For those among us who groan every time a new saccharine sweet romantic comedy comes out, Valentine’s Day is sort of the worst. Suddenly every television channel is playing Bridget Jones’s Diary, and even worse, the people who love that garbage come crawling out of whatever heart-shaped rock they normally live under to sing the gospel of love. Ugh, yeah, we get it.
But the thing is even cynics need love — just not bullshit, set-to-a-montage, John-Cusack-holding-a-stereo “love.” The 50 books below are filled with love, but a kind far more legitimate than what’s in your typical rom-com. They might not always be fun, and they might not always be sweet — in fact, the realistic depictions of romantic relationships in these 50 books will probably break your icy heart. So happy Valentine’s Day, and happy reading.
Oh, and don’t forget to get your candy on sale on February 15.
1. Eros the Bittersweet by Anne Carson
Carson’s exploration of love starts with the sentence, “It was Sappho who first called eros ‘bittersweet.’ No one who has been in love disputes her. What does the word mean?” From there unfurls a book of lyric poetry so stunning that it will pry open the hearts of even the most ardent haters of Runaway Bride.
2. The End of the Story by Lydia Davis
What are you left with when a relationship ends? Well, ticket stubs and receipts, old T-shirts and photographs, but those aren’t the things that wake you up in the middle of the night. Those tangible items don’t haunt you post breakup — memories do. Davis’s The End of the Story is a metaphysical novel about an unnamed narrator’s attempt to organize her memories of a relationship into a book. It’s a nearly flawless account of our pathological inability to let go of the past, even when the story has so clearly ended.
3. On Beauty by Zadie Smith
Smith’s third novel follows the story of the Belsey family: Howard, his wife Kikki and their children Jerome, Zora and Levi, all living in the fictional university town of Wellington, Massachusetts. Each of these characters have their own different, yet intertwined, storyline, but it’s the relationship of Howard and Kikki that anchors the book. An act of infidelity tests their love in ways it has never been tested before. Perhaps in a romantic comedy Howard and Kikki would be calmed by the idea that love conquers all, but Smith’s characters live outside the world of montages and all-resolving embraces.
4. Who's Afraid of Virginia Woolf by Edward Albee
This play doesn’t merely illustrate the disintegration of Martha and George’s marriage; it holds up a magnifying glass to it, offering readers a penetrating gaze at each pore, every scar, all the flaws of the middle-age couple’s relationship. It’s a realistic portrayal of what it looks like when two people who once loved each other now share a deep and morbidly satisfying hatred for one another.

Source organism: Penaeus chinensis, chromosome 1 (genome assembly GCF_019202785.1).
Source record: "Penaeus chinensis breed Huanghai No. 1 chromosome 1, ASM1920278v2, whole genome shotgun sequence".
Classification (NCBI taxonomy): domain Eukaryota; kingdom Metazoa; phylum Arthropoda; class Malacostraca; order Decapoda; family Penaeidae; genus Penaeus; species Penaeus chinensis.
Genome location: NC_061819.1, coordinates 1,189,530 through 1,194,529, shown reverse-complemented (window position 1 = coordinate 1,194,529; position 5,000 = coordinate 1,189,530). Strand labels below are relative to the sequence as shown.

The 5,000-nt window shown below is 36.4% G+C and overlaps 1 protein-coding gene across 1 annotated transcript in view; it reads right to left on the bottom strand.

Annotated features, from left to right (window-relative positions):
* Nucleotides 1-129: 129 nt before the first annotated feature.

5. The Silent Woman: Sylvia Plath and Ted Hughes by Janet Malcolm
On February 25, 1956, Sylvia Plath attended a literary party and was instantly taken by a “big, dark, hunky boy,” as she calls Ted Hughes in her diary. She introduced herself, and it wasn’t long before he kissed her with such force that he ripped off her red headband and bit off her silver earring; she responded by biting his cheek hard enough to draw blood. So begins their tumultuous love affair. It’s these kind of theatrical details that make it so easy, if not appealing, to create a myth out of Plath and Hughes’s relationship. Plath fans like to blame Hughes for her suicide, pointing to his adultery, and Hughes fans like to demonize Plath, citing her burning of his manuscripts.
The truth, which Malcolm brings attention to in her thorough and even-handed biography, is, yes, somewhat sensational, but far less of a folklore than sensationalists would like you to believe. Malcolm speaks to those closest to Plath and Hughes, including Hughes’s sister Olwyn, in an effort to get the complete story. What results is a heartbreaking and terrifically empathetic book about two people who struggled to find solace in their love and art.
6. Shortcomings by Adrian Tomine
Tomine’s graphic novel is the story of Ben Tanaka and his girlfriend Miko Hayashi. With it, he covers race and politics while revolving around Ben and Miko’s relationship, though without resorting to cliches. If you’re typically adverse to graphic novels, Shortcomings might just change your mind.